Across the industry this year there have been two bin collection wagon fires caused by batteries placed in household waste bins. The first was caused by a nickel-cadmium battery, the type used in household items such as toys and remote controls and the second thought to be caused by a camping lamp battery. Thankfully no one was harmed in these incidents due to the swift action of the bin crews but it does highlight the need for residents to safely dispose of their batteries.
Batteries should not be placed into any household waste or recycling bin as all of them have the potential to spark. Collection vehicles can damage and bend batteries, releasing some hazardous chemicals and energy, potentially causing an internal short circuit. Other materials in your bin, in particular paper and plastic, can spread a fire.
It’s simple and free to recycle regular household batteries. You can take them to your local Household Waste and Recycling Centre. There are 20 across Greater Manchester. Or you can take them when you go shopping and drop them off at designated containers located near the checkouts or exits at most local supermarkets.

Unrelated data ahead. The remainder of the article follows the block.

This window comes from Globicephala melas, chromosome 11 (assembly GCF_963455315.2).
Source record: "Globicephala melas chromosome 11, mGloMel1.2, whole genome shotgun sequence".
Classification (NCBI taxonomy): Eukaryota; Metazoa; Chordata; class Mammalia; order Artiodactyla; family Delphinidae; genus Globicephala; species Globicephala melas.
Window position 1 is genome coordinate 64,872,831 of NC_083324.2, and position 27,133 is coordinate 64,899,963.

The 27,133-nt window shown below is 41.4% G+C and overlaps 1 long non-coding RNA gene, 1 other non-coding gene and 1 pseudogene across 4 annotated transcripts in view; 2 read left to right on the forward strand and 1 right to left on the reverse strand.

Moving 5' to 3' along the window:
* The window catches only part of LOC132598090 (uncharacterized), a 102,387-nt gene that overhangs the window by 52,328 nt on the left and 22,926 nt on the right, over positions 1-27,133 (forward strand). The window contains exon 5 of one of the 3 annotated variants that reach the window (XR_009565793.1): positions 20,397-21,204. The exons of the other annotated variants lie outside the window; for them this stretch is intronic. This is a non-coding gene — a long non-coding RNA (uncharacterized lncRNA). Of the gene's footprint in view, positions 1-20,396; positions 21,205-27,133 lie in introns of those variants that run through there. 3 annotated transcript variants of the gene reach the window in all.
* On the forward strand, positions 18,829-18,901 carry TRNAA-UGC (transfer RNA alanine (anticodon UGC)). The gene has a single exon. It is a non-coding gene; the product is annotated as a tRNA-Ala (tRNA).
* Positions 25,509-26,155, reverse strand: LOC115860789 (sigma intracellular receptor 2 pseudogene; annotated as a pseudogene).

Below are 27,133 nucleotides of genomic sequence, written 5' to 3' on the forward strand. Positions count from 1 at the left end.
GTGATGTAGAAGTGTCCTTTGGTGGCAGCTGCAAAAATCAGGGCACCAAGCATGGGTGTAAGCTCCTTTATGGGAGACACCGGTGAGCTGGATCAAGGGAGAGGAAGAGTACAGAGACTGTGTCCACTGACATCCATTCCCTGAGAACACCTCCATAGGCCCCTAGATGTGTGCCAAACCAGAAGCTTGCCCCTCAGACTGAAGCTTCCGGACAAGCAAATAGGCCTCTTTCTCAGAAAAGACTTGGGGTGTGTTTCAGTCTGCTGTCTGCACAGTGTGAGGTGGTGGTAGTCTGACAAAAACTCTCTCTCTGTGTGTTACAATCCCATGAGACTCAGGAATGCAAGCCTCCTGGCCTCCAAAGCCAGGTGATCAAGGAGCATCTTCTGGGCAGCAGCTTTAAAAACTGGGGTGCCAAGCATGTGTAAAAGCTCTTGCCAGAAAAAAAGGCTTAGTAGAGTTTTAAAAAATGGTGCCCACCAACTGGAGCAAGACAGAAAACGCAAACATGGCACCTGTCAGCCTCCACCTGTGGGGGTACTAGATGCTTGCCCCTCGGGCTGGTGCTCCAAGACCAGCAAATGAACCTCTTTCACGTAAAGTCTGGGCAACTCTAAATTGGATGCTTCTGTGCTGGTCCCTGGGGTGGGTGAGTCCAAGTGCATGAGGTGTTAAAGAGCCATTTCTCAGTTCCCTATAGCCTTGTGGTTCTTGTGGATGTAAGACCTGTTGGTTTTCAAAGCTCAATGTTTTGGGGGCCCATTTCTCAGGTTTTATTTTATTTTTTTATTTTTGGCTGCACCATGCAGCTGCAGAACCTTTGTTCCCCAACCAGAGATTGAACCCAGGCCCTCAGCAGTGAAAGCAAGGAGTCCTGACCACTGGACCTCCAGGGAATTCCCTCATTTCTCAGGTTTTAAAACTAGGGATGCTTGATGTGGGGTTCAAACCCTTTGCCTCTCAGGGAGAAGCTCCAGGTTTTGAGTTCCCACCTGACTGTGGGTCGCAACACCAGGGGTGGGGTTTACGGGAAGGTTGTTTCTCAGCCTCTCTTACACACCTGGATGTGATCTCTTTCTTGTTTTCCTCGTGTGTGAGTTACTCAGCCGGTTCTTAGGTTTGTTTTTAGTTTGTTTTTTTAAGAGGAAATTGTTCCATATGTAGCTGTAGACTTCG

Across the UK, every year we throw away an average of 24 waste batteries each. They can be found in your laptop, mobile phone, smoke alarms and your children’s toys. Rechargeable batteries can last for up to several hundred charging cycles resulting in less waste being produced. They are the most environmentally friendly option, compared to disposable batteries but care still needs to be taken when recycling them.
Councillor Nigel Murphy, Chair of Greater Manchester Waste Disposal Authority said:
For more information about what can go in your bin, please visit the What can I recycle at home page or refer to your local council calendar or leaflet.